So I decided to set the table a bit more to their liking. When I go on a cooking binge, or the juicaholic neighbor has one of his own, the debris goes on half the heap, as in the opening photo. Then I scrounge up some old dead leaves for variety and anti-bird cover, and toss them on, like in the second photo. Finally, I layer on some mineral soil. Luckily for me, moles are constantly kicking up backdirt from their endless tunneling under the lawn, and all I have to do is scoop up a few shovels of that nicely broken up soil and toss them on. Like in the last of this most un-photogenic series, here:

Yep, that there's a dirt-covered heap. One of the internet's finest photos.

The dirt is something earthworms like, even need, giving their guts the grit to digest the vegetative matter. According to my reasoning, which lies somewhere between superstitious hunch and scientific hypothesis, the combination of new scraps with old microbe-laden duff and mineral soil should be a balanced meal that lets the worms thrive and make more worms. Lately, as I turn the heap, the number of worms suggests that I am onto something.

Speaking of turning, my hunch/hypothesis is that this is the crucial activity on the part of me, the human steward of this worm mountain. Earthworms are good aerators, but the frequent addition of more fresh vegetable peels and pulp, of wet leaves and often sodden soil, is enough to compact the heap into a stanking anaerobic mess that will never decompose fully. Turning the pile loosens the material, creates new air pockets, and facilitates migration of interior to exterior and vice versa.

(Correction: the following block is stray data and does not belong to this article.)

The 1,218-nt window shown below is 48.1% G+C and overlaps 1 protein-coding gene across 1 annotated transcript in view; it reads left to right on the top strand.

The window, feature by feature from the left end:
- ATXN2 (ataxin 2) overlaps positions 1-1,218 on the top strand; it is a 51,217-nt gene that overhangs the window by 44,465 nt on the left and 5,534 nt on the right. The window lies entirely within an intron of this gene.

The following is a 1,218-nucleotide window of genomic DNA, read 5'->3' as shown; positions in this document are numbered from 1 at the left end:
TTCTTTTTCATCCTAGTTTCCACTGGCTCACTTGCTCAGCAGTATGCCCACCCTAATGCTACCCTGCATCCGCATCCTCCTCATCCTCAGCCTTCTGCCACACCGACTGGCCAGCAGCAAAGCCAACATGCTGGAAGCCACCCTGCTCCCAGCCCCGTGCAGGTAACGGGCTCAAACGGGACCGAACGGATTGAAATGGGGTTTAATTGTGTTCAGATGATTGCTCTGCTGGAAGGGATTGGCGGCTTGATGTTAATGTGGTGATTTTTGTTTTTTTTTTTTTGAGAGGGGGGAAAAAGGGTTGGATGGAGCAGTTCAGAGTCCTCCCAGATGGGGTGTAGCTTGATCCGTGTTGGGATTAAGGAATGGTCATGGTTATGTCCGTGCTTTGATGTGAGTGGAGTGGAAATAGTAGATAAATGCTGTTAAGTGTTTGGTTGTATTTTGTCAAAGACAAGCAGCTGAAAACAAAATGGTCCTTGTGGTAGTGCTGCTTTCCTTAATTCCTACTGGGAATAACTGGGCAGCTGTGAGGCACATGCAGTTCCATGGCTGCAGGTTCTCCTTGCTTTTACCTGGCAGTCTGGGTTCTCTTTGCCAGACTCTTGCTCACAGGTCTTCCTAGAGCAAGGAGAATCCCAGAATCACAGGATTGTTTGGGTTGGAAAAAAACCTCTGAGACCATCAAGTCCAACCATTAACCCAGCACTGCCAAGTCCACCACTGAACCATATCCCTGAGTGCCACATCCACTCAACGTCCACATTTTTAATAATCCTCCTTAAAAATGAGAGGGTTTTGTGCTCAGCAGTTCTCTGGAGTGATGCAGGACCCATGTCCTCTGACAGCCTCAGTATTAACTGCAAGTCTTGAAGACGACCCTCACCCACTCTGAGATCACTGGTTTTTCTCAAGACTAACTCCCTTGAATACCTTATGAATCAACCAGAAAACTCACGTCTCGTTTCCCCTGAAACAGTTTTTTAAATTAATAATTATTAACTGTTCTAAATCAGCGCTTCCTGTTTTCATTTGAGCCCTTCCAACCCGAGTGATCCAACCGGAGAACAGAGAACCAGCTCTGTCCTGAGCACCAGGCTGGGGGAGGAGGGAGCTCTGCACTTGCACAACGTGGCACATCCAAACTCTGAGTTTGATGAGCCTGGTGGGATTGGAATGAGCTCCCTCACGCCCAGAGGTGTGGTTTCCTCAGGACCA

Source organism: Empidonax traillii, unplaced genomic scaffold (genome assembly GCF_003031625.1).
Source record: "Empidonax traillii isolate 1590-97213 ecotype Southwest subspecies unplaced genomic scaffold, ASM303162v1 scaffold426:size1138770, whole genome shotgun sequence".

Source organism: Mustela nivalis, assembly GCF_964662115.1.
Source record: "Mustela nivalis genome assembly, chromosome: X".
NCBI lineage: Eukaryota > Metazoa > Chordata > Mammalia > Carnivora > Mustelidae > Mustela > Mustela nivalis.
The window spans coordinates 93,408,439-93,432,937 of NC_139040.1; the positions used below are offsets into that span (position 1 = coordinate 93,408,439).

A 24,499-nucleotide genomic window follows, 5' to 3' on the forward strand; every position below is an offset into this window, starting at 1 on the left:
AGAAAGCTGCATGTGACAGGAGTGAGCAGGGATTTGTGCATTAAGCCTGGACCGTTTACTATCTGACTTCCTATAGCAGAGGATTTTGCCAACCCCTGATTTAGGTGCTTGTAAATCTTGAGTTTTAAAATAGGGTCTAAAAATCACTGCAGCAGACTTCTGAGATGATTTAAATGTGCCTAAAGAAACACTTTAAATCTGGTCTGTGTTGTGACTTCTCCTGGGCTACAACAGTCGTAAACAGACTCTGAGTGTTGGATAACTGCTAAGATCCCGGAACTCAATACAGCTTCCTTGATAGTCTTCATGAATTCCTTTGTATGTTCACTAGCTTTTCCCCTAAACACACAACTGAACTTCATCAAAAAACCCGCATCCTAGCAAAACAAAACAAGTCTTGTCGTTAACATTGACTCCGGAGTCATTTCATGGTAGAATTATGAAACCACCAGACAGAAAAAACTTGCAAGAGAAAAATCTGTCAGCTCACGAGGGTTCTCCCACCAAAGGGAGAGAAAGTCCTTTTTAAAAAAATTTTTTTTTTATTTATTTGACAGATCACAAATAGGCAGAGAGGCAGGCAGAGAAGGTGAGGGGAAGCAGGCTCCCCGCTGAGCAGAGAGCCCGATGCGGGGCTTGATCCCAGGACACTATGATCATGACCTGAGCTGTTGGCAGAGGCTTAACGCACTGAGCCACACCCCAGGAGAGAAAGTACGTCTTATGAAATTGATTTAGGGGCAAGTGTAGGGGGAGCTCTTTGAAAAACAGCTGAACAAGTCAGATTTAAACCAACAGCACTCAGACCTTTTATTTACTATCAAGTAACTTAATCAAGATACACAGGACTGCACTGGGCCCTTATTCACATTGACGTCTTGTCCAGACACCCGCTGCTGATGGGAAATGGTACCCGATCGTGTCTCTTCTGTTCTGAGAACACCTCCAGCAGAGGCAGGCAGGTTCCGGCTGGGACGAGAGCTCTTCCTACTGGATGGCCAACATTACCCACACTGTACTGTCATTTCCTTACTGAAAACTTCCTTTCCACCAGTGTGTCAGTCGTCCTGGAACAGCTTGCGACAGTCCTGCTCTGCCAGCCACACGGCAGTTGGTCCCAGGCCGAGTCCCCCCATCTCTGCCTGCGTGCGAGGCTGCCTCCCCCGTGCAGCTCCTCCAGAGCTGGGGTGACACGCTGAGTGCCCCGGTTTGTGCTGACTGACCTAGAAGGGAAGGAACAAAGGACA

This is why, in the first photo, you see carrot pulp on only one side. In a week or so, I'll dig in deep to the other side with the fork, and turn it over on top of the left before depositing a new load of scraps, leaves, and soil onto the right. If I see any slimy clumps, I'll break them up. Maybe toss on more leaves or soil, or just pull out a few twigs; I respond to the moment. In time lapse photography, you would see the heap shift from one side to the other. 

This hypothesis/hunch has yet to run through the test. The look and smell of the heap, not to mention the burgeoning worm population, suggest it is working. As time passes, I imagine that I'll be able to harvest shovel-fuls of fertile dirt-compost-castings, as the pile continues its slow swaying dance and the worms shimmy inside. I may set up a half-inch screen box nearby and harvest the fine fallout that way, tossing the rest back into the pile. Or maybe, some other idea will occur to me. In the meantime, I toss dinner scraps on every day or so, a pile of pulp every week or so, and engage in a burst of heavy labor now and then. And the worms eat and make more worms.